Major operations are beginning to get underway in a week-long campaign to crackdown on motorists who use their mobile phones while behind the wheel.
Research by Direct Line Car Insurance revealed that a third of car accidents (32%) are due to mobile phone use.
Officers will be working undercover and occupy marked police vehicles in order to catch people committing the crime and the operating will continue throughout the coming weeks running up to Christmas.
It was announced last week that the government plans to double fines and points for using a mobile phone while driving.
The number of motorists who illegally use mobile phones at the wheel is rising, according to research by the RAC. They surveyed 1,714 motorists where 31% of them said they used a handheld phone behind the wheel compared to 8% in 2014.
The number of drivers who claimed they sent a message or posted on social media rose from 7% to 19%, while 14% said they had taken a photograph or video while driving.
Department of Transport figures show that a driver impaired or distracted by their phone was a contributory factor in 492 accidents in Britain in 2014, including 21 that were fatal and 84 classed as serious.
Frazer Davey, Roads Policing Inspector, said: “I am often asked ‘ what is legal?’ or ‘Can I use hands-free safety?’
“The best advice I can offer, is the advice I have given to my 17-year old son, who is learning to drive; driving is difficult enough without adding in other distractions.
“When you’re behind the wheel, forget about who may be texting you, or what your friends may be putting on Facebook.
“Focus all of your concentration and attention on your driving to keep you safe, your friends and family safe and other people on the road safe.”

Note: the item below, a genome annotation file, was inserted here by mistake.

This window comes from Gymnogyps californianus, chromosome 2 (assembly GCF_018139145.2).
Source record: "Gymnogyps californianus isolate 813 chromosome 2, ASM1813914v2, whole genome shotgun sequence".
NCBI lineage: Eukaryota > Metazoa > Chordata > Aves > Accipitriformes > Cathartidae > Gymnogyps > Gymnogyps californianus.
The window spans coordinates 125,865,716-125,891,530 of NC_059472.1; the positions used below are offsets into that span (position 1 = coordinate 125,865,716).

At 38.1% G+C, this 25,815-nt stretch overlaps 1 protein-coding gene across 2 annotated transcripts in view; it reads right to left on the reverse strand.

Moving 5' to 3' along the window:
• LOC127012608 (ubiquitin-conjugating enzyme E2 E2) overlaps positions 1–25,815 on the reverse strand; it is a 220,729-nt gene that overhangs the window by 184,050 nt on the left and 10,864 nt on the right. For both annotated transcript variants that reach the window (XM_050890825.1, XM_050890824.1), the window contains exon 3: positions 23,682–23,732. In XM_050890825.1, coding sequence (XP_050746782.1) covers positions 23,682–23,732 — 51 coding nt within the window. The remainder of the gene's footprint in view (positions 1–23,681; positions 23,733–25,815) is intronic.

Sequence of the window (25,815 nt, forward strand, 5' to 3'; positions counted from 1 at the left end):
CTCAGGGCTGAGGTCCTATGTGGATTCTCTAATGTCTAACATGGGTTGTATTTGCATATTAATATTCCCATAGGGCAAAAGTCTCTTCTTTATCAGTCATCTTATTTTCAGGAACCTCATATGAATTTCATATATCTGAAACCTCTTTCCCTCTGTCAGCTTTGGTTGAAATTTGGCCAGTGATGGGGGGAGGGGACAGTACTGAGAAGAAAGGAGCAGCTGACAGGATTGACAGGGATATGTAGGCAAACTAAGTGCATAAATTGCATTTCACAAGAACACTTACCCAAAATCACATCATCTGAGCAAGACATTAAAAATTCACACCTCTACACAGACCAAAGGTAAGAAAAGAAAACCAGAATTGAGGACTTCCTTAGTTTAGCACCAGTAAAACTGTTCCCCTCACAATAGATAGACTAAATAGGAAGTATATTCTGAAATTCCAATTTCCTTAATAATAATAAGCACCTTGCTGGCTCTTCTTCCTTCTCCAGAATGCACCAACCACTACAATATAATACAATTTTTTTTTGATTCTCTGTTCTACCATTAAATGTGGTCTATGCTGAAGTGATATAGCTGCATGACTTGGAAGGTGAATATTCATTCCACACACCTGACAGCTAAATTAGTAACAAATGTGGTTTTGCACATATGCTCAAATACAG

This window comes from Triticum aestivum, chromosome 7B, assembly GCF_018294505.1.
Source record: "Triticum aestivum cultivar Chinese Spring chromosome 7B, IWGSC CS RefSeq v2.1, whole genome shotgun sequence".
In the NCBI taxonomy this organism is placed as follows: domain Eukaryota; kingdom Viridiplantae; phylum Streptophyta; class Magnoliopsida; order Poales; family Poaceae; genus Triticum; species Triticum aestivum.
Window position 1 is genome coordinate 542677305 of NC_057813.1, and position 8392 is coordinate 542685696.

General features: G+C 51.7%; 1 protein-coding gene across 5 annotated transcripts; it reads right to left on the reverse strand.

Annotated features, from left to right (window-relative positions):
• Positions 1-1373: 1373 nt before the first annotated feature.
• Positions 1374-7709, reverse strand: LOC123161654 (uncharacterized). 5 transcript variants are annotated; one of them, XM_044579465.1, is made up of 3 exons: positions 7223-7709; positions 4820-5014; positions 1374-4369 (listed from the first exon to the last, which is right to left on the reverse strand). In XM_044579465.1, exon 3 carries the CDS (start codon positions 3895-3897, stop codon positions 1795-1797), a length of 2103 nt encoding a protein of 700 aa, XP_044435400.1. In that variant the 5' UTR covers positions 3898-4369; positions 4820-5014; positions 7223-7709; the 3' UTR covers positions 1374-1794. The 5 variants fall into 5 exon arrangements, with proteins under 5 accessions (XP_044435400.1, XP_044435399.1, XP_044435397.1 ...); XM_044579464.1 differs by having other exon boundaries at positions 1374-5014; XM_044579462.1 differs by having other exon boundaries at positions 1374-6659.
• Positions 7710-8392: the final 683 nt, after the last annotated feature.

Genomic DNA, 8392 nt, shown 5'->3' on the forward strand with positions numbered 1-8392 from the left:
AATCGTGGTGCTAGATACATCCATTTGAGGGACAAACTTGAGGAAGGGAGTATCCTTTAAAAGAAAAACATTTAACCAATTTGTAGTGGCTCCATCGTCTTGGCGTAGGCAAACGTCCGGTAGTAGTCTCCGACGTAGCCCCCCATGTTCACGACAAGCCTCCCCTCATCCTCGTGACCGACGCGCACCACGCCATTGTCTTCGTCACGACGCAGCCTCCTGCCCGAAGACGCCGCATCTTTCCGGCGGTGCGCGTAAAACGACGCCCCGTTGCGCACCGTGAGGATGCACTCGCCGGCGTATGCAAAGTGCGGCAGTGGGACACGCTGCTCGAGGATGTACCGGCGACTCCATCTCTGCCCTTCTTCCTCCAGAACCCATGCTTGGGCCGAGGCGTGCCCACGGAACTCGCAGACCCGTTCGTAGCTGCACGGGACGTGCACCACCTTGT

As part of the latest campaign, police officers are working side-by-side with paramedics in order to educate the public on the risks of using phones while driving.
As well as using marked vans, officers will also be using helmet cams, high-seated vehicles and high vantage points to catch offenders.
Social media will also be used to target repeat offenders via videos and messages in a scheme that allows “community spotters’ to target these offenders.
Last month EMOpSS launched a hard-hitting video displaying the horrific consequences of driving on a mobile phone supported by the quote #itcanwait.
EMOpSS, who provides roads policing and collision investigation to the communities of Leicestershire, Lincolnshire, Northamptonshire and Nottinghamshire, offer armed policing response, firearms training and specialist search skills and dog support.
Mark Garthwaite, Chief Inspector within EMOpSS, said: “Officers across the four forces of the East Midlands Operational Support Service are supporting the NPCC campaign because all too often they deal with awful consequences of using a mobile phone while driving.
“This week officers will be carrying out enforcement action during a number of ‘Fatal Four’ clinics across the region to educate motorists about the dangers of using a mobile phone while driving.
“Just recently we launched a campaign called ‘it can wait’ which tells the powerful story of a woman left with permanent disabilities after being caught up in an accident caused by someone on her phone.
“As she says, nothing is so urgent that you have to do it while driving. Please don’t”.